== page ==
A couple of weeks ago, I started my usual pre-grocery store ritual of reviewing print coupons to consider using. OK. Tossed out expired ones that I wasn't all that committed to using. Re-stuffed ones into my later-packet that I can wait another couple of weeks. I put the will-use coupons into will-use packet and scribbled the item onto the grocery list with a circumscribed C—"©".
Coupons inspired me think about typography in coupons in addition to usage for buying products and savings or not. Most of my comments pertain to printed grocery store and eatery coupons. The pixstrip includes scans of my Escales and some sample coupons that have characteristics I've listed.
If anyone is in marketing, it'd be great if you would pass this article to your group. If you or your group have anything to do with coupons, my article has the most to say about those incentives. (I'm excluding looking at Groupon here.)
Like for the following types of coupons, applicable mostly for eateries
- Bundling purchase of buying main item and getting side and beverage for free
- Bundling purchase of buying side and beverage and getting main item for free
- Buying one item and getting one free
- Deep discount, such as half off
- Bundling purchase of buying one meal and getting kid version for free
- Picture(s) of product
- Legible flavors and names of options, related to typography regarding font size and foreground/background
- Flexibility for sizes applied to and available (really good—applicable to any size)
- For meal-type coupons, adding the store area to seek the items, particularly TV dinners or pre=prepared that are room-temperature, refrigerated, or not obviously frozen-types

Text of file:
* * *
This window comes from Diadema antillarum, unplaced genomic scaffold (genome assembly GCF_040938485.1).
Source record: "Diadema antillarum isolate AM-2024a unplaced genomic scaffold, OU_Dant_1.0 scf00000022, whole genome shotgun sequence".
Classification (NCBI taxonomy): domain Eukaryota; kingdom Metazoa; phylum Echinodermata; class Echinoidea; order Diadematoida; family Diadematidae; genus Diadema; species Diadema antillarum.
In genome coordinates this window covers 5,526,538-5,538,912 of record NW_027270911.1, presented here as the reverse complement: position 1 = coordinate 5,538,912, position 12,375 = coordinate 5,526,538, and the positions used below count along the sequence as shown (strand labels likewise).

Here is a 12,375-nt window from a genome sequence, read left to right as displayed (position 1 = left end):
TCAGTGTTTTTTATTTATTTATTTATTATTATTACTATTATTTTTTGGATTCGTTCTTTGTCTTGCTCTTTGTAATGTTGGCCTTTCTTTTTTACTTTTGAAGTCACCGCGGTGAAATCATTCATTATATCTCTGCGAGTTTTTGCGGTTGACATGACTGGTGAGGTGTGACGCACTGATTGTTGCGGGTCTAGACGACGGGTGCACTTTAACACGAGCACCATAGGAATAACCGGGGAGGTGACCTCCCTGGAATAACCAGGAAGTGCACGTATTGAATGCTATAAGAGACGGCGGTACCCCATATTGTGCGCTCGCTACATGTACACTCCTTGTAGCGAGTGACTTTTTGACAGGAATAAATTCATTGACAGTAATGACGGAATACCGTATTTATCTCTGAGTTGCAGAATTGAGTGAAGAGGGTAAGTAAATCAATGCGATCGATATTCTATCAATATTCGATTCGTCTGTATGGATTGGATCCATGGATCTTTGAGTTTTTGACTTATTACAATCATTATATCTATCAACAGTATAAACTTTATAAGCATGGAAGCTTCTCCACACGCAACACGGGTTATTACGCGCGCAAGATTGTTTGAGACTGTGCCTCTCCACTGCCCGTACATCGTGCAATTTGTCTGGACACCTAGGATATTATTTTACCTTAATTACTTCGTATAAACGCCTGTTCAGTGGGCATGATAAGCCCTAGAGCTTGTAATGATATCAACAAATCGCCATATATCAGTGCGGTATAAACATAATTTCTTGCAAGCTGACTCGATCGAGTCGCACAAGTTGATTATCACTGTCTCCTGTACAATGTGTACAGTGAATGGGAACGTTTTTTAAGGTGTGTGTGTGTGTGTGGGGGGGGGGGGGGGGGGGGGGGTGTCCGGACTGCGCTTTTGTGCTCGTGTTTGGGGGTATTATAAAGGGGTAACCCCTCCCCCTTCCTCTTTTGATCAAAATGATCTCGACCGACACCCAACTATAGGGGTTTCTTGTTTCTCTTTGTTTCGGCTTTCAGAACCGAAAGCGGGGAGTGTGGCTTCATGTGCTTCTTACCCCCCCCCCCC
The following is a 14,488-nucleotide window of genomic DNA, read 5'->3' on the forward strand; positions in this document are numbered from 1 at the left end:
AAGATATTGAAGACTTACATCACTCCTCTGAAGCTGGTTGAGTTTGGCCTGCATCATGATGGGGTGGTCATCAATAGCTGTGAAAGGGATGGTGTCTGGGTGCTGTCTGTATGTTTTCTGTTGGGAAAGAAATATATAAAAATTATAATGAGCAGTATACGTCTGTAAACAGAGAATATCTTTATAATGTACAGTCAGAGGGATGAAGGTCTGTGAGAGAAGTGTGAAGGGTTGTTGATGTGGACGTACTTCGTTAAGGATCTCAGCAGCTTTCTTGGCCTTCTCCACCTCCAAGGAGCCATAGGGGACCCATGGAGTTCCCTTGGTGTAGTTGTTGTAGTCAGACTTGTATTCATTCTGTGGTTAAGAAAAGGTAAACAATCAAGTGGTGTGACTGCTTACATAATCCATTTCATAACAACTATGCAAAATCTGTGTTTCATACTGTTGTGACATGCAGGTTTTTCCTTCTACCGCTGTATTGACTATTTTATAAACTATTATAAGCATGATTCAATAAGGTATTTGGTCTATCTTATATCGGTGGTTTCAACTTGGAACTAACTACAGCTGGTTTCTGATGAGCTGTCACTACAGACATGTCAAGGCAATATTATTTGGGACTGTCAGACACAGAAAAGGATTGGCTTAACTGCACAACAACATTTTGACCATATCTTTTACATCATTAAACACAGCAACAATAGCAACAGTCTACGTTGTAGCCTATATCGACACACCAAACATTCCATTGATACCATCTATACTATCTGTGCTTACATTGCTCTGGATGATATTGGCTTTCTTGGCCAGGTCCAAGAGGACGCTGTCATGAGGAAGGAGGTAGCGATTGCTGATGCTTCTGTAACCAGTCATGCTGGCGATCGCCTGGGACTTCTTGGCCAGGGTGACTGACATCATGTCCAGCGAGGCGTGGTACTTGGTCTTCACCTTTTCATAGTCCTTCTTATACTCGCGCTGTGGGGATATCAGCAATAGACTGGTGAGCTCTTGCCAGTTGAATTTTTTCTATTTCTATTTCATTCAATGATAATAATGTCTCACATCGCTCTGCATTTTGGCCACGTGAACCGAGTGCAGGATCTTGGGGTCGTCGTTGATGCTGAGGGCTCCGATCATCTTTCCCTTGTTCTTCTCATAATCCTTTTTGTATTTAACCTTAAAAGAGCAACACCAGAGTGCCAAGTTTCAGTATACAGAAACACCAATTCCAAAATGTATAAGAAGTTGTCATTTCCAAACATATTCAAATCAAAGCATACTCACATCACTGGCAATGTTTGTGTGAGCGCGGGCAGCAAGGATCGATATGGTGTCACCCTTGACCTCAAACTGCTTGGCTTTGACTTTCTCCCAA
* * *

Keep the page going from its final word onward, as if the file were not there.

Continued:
- For salad dressing coupons for refrigeration-required dressings, mentioning that they're in refrigerated areas. Same goes for salsas.
- Minimizing ALLCAPS for helping readability (mixed case for visual reading cues) saving physical space
- "Save [coupon value]" rather than "[coupon value]" off
- Savings value in eye-catching 24-point typeface size or larger
- At least a month duration
- The last day of the month
- Sunday preference over Saturday
- At least 8-point font
- Black text on white background (red on yellow common and reasonable)
- Location at the top of the coupon
- Tear-off coupons on products
- Some customers might forget to tear them off while in the checkout line.
- Some customers might tear them off the packages for use in the future.
- Lack of expiration dates
- Requirement to buy more than one item for obtaining the savings, particularly if rolling out a new product
- Requirement to buy multiple different items for obtaining the savings, requiring navigation to different parts of the store
- Inverse colors (e.g., white text on black) for coupon expirations and flavor options
- Even worse, grays for either foreground, background, or both
- "$.nn¢"—indicates ignorance or inattention to detail
- Puny-value coupons—25 or 35¢, buy 2 and save ¢. Really? YMMV for what you consider puny.
- Oversize or overwide coupons that require folding for fitting into a coupon pouch, often obscuring info, requiring that I choose between image/conditions or expiration
Other coupon shape considerations
Landscape orientation provides more room for wordwrap than portrait. Also, they're easier to file and pull up for viewing the info. Square or almost square coupons seem to not provide obviously visual sectioning between image, size/variety info, and grocer conditions.
Leftover comments about eatery ads and coupons
- Ads with the following items that can coax the consumer to visit
- Address and map of eatery, unless the eatery is a well-known chain
- QR code icon
- Irritation about the following conditions that some coupons have:
- One-week expirations, particularly time window for start/end
- Time effectivity, such as usable only after 5pm